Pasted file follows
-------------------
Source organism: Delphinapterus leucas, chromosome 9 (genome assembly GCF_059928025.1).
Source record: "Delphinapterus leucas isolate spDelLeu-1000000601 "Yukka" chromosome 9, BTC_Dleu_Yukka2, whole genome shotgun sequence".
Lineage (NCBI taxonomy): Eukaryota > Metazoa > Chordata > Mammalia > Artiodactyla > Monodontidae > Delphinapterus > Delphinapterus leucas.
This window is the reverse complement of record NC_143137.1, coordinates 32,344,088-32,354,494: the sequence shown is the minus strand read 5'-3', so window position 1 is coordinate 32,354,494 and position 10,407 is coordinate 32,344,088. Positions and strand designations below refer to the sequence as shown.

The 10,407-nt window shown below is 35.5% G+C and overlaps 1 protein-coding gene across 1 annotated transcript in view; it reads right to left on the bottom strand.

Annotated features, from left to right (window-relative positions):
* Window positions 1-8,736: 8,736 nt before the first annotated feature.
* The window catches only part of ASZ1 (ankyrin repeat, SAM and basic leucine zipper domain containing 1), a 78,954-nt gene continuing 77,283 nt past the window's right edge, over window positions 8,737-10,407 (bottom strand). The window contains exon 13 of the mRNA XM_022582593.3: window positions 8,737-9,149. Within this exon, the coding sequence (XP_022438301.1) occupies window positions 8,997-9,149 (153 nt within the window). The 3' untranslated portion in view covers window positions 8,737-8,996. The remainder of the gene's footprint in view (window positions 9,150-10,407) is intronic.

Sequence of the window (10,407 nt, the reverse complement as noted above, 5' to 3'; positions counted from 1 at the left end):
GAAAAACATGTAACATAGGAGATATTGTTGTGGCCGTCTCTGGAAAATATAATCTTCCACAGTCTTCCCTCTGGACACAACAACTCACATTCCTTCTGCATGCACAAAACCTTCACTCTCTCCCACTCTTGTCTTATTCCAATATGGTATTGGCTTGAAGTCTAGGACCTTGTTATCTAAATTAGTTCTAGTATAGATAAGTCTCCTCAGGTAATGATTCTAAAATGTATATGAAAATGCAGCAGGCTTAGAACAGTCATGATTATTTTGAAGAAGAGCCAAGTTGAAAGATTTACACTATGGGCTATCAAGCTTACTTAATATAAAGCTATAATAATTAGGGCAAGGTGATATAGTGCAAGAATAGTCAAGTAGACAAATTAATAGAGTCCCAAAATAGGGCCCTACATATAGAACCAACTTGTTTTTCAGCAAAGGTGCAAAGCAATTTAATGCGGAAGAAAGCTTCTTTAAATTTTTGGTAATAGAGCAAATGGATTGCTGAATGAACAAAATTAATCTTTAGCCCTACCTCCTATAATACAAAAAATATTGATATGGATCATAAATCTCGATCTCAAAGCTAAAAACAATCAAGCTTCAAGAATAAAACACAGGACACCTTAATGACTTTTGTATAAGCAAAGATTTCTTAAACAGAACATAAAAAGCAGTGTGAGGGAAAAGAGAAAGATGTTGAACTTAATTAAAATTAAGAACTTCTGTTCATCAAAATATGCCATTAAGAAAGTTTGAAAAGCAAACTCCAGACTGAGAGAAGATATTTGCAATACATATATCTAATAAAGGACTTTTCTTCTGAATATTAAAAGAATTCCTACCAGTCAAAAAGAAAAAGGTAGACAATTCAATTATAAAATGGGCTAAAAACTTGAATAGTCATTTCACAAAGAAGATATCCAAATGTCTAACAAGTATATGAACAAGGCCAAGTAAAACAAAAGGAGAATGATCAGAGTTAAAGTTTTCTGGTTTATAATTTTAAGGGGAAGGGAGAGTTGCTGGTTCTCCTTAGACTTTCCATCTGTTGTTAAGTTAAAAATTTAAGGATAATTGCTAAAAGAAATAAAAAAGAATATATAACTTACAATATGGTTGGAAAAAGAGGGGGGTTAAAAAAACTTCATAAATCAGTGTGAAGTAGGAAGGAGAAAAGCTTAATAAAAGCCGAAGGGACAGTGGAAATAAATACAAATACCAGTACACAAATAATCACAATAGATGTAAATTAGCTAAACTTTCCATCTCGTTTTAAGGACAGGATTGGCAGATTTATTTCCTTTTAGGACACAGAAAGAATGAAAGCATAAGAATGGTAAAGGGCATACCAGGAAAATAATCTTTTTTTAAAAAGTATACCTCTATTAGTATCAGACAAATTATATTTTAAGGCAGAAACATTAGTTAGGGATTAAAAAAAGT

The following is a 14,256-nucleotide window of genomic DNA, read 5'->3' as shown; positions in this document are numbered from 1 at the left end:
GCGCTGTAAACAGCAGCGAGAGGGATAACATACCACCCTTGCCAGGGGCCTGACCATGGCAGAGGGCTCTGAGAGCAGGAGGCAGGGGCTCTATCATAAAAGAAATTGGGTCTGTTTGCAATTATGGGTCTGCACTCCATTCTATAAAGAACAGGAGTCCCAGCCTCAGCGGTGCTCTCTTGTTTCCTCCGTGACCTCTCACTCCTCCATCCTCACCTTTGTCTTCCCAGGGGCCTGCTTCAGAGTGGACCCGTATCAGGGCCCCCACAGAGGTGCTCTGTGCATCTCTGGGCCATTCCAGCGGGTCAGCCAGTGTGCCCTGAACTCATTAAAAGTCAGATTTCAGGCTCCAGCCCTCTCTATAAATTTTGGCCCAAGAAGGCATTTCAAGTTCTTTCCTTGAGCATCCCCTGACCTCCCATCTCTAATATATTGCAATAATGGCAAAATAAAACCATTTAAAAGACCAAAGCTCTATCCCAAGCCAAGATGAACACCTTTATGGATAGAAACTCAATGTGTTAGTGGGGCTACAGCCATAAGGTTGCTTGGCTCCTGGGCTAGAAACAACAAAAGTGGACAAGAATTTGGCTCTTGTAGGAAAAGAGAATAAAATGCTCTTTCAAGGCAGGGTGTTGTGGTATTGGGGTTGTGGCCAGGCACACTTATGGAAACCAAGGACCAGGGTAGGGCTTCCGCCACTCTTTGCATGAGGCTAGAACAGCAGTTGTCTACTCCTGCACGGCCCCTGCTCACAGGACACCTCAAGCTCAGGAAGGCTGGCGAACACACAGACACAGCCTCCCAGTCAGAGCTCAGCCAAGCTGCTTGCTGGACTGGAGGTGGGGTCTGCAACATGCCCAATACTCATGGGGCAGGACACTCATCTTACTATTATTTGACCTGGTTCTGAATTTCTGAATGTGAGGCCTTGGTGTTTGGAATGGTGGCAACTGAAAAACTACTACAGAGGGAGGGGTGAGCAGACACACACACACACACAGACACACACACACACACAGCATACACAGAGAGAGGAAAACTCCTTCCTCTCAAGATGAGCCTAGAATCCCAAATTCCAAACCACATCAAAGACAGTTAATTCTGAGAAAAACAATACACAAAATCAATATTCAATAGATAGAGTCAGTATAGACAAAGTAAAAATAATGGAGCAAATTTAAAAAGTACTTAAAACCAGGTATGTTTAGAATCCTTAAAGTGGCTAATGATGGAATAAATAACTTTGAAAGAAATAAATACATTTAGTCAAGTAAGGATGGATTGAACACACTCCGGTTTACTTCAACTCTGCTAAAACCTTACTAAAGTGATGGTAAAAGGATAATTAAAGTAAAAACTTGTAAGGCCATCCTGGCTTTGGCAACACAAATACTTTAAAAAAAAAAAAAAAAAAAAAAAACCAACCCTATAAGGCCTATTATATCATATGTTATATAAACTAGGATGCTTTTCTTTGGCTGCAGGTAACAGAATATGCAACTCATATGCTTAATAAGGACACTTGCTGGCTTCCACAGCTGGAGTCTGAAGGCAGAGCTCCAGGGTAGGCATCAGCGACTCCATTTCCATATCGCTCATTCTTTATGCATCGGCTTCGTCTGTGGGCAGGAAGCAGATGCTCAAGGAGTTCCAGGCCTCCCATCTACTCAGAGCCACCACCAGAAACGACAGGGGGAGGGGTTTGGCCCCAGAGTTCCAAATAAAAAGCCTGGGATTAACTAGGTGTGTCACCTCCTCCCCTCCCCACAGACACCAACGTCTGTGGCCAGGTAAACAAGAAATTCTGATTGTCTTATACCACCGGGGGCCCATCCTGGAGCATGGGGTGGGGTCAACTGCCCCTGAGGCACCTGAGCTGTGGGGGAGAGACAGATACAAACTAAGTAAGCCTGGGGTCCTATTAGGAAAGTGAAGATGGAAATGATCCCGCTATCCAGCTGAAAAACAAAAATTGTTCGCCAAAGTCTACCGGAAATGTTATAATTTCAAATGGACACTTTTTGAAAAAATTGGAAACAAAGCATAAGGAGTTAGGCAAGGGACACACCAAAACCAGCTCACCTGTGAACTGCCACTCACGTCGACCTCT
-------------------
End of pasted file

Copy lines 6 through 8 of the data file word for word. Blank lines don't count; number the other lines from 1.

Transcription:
Annotated features, from left to right (window-relative positions):
* Window positions 1-8,736: 8,736 nt before the first annotated feature.
* The window catches only part of ASZ1 (ankyrin repeat, SAM and basic leucine zipper domain containing 1), a 78,954-nt gene continuing 77,283 nt past the window's right edge, over window positions 8,737-10,407 (bottom strand). The window contains exon 13 of the mRNA XM_022582593.3: window positions 8,737-9,149. Within this exon, the coding sequence (XP_022438301.1) occupies window positions 8,997-9,149 (153 nt within the window). The 3' untranslated portion in view covers window positions 8,737-8,996. The remainder of the gene's footprint in view (window positions 9,150-10,407) is intronic.